Met and Dating
16 Sep 2017
16 Jul 2019
She met her current boyfriend in person for the first time just three days before undergoing a second kidney transplant in September 2017.
The two started talking when Hyland was on dialysis, she explains, about a month before her second transplant. As they flirted, she kept her health issues to herself, assuming nothing serious was going to happen. He was thousands of miles away in Nashville. “Then I started to really, really like the dude,” she says. The dude in question is Wells Adams, a radio DJ who entered the public eye via a stint on The Bachelorette. Hyland was an avid viewer.
When Adams appeared on the show in 2016, Hyland was happily in a relationship with someone else. But, as most viewers do, she judged the suitors with her friends. “I was like, ‘I really like the radio DJ,’” she says, ticking off his attributes that jumped out at her through the screen: nerd-hot, funny, dimples. “I'm a dimple person,” she says. “They'll get you every time.”
Once Adams was eliminated from The Bachelorette, he started playfully reviewing the series on Snapchat. Hyland’s friends pointed out to her that they were making the same very specific, very weird jokes. “Every week it was the same thing,” she says. “My girlfriends were like, ‘Oh my God, you guys are like the same person.’”
Later, when they were both single, she tweeted at him. He slid into her DMs. It’s a perfectly modern love story.
“We met each other for the first time three days before my transplant,” Hyland says. “He was texting me in the morning before I went into surgery, and we were FaceTiming the entire time I was in the hospital.”
(Quick aside here to acknowledge that the week she had her second transplant and met Adams in person for the first time was a lot, even for someone as busy as Hyland. As she describes it: "September 16th I had an [Emmy Awards] party and my first date with [Wells]. The 17th was the Emmys. The 18th I had work on Modern Family at 6 A.M. and then I went to dialysis afterwards. And then I had to be at the hospital at 4 o'clock in the morning for my transplant the next day.")
Adams was there for her during the recovery process post-transplant. "He's seen me at my worst,” she says. Hooked up to all sorts of wires. In such a tremendous pain medication fog that she still doesn’t remember what she said. “He was there through all of that,” she says. “I think that's why I feel the most beautiful in his eyes, because he still finds me beautiful after seeing all that.”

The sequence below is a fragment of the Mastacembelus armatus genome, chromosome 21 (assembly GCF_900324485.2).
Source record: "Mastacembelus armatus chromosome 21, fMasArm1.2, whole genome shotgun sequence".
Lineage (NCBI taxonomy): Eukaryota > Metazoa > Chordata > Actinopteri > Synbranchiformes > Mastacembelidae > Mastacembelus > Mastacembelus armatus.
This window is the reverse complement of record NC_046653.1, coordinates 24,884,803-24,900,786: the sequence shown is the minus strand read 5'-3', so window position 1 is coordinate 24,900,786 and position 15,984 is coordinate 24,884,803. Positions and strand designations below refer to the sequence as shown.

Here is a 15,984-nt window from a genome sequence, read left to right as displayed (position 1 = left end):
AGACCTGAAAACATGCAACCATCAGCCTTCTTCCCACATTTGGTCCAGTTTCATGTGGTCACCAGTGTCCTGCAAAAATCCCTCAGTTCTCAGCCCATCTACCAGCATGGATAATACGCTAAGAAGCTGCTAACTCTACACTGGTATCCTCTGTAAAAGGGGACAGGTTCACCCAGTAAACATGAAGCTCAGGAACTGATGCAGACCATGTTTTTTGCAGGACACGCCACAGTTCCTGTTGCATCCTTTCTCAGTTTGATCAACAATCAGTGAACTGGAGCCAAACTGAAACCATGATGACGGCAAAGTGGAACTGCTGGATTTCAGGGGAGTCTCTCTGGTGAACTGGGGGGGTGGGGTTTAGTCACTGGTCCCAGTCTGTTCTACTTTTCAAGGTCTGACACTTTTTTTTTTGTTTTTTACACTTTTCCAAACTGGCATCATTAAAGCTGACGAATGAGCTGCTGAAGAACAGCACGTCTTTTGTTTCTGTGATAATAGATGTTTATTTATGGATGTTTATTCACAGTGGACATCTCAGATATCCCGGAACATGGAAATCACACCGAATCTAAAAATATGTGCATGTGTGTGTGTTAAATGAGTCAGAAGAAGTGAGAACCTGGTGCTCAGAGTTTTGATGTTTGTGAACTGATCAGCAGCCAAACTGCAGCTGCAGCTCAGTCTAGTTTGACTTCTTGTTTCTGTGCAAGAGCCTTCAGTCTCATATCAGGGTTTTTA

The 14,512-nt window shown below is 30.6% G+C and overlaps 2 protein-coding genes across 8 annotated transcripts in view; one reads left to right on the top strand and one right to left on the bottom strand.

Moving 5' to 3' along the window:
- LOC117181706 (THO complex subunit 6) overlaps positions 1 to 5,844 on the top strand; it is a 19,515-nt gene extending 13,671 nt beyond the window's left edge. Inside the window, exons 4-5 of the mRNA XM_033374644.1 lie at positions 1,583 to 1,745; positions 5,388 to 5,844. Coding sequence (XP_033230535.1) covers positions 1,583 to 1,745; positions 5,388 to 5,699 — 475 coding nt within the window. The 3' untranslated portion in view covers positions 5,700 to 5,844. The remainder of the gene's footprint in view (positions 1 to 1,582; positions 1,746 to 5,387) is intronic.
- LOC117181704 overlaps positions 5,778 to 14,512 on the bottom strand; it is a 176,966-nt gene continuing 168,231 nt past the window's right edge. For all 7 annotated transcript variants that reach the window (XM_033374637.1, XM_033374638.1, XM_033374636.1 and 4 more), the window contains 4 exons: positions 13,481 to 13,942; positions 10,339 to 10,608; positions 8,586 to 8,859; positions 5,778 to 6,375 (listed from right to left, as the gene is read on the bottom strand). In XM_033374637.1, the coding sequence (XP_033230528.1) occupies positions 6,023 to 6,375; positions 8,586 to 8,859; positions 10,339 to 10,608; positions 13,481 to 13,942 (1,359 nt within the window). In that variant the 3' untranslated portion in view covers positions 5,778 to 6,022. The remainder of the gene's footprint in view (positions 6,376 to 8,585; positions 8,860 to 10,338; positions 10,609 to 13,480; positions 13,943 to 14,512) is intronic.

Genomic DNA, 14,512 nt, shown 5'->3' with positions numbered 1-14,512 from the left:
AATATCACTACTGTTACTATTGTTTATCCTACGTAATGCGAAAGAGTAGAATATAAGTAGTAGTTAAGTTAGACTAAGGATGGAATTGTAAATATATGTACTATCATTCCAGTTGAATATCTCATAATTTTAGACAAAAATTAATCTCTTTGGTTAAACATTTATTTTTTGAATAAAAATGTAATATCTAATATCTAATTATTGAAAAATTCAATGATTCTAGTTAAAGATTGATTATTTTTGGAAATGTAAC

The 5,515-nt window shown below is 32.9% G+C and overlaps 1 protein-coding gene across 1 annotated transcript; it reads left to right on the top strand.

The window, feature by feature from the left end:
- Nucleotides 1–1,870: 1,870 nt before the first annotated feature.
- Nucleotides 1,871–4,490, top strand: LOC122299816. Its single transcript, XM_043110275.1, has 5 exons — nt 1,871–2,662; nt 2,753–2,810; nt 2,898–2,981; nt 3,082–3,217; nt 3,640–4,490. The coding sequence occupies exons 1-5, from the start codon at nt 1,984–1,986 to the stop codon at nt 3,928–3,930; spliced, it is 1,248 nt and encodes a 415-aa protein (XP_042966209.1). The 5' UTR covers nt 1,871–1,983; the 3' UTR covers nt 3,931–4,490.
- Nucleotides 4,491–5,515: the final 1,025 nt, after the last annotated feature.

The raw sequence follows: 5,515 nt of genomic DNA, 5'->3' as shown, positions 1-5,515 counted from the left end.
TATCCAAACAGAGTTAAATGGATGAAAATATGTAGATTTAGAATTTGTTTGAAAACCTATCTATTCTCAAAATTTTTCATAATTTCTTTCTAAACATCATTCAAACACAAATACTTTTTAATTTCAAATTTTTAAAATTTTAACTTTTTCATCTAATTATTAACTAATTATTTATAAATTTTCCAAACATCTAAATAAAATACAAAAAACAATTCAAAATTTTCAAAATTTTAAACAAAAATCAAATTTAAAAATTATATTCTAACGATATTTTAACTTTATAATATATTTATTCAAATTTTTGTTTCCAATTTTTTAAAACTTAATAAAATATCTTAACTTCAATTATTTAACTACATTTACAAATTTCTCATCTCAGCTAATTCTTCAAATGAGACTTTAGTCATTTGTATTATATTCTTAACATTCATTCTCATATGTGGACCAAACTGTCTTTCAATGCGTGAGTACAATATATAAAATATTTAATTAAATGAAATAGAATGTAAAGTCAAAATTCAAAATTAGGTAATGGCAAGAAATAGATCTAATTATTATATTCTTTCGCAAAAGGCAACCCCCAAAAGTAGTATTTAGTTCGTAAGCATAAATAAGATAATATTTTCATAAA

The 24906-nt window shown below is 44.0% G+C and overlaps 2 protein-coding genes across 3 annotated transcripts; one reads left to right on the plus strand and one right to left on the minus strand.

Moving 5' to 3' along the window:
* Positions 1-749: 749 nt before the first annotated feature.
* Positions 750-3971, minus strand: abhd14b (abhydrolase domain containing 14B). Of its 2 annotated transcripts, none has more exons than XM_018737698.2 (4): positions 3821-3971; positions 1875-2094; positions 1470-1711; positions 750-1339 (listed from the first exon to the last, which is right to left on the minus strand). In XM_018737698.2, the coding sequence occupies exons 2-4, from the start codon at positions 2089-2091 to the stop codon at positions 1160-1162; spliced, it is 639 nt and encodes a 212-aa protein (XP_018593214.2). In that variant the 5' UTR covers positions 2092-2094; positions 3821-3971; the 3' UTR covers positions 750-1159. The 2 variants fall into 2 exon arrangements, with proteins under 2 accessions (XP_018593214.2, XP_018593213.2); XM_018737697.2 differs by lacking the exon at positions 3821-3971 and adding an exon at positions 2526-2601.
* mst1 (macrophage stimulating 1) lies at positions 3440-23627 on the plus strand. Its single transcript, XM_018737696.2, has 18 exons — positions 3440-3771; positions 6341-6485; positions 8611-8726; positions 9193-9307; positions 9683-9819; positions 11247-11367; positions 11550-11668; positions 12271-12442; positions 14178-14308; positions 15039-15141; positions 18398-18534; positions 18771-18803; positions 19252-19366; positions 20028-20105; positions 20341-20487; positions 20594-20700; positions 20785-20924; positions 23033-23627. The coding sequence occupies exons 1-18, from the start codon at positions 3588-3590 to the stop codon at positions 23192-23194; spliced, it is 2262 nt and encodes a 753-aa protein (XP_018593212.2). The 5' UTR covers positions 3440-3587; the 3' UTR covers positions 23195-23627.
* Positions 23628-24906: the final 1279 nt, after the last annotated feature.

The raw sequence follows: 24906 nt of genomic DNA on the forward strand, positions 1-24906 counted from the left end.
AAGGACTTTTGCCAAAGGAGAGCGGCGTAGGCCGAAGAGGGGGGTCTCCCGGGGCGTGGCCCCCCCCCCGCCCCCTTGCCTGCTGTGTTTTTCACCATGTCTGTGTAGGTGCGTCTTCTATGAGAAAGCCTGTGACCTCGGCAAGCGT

The experience brought them closer pretty quickly. “It was a really intimate start to a relationship to have to go through those hurdles at the very, very, very beginning when you're just even getting to know a person,” Hyland says. “Also, falling in love with someone before you can really be intimate. I did not believe that that was a thing, but it is.”
That, at least, is a bit different now that they’ve been together for more than a year. For Hyland, two things are key to being a good couple: “You have to have good sex, and you have to be able to fight well,” she says. “It’s funny because I've always been the one that communicates the most in a relationship. And now he is. I'm like, ‘Wait, I'm so confused. What is happening?’ ... If we get in a fight, I'm like, ‘How am I acting like the child?’"
The two do the kind of sentimental things you would expect in a romantic comedy about a man named Wells Adams and a woman named Sarah Hyland, like hiding cards in each others’ luggage when they’re away from each other, which is often. “We're just very busy working. And I think that's also what makes relationships work,” she says. “You have to have your own thing ... so when you come home at the end of the day, you're excited to see that person.”
When I ask if there was One Specific Moment where she knew that Wells Was It, she has a story for me. “I'm probably gonna get shit for this, but whatever,” she says. “We were dancing, and I had water in one hand.” She was also holding a clutch. Then...drum roll...he asked to hold her purse.
She mimics her suspicious reaction, the kind you have when your gut has been whispering that something is too good to be true. “I physically, like, retracted, and I was like, ‘What, why do you want to hold my purse?’” His response: So she could dance more comfortably. "'I don't know, I'm just trying to be a gentleman,'" she says, imitating him.
This may not seem huge, but Hyland says that in the past, she has been in relationships with partners who have said, verbatim, “I don’t want to be the guy holding your purse.” “I was just shocked that someone asked to hold my purse for the first time,” she says. She kept the purse, but he caught, and has kept, her heart.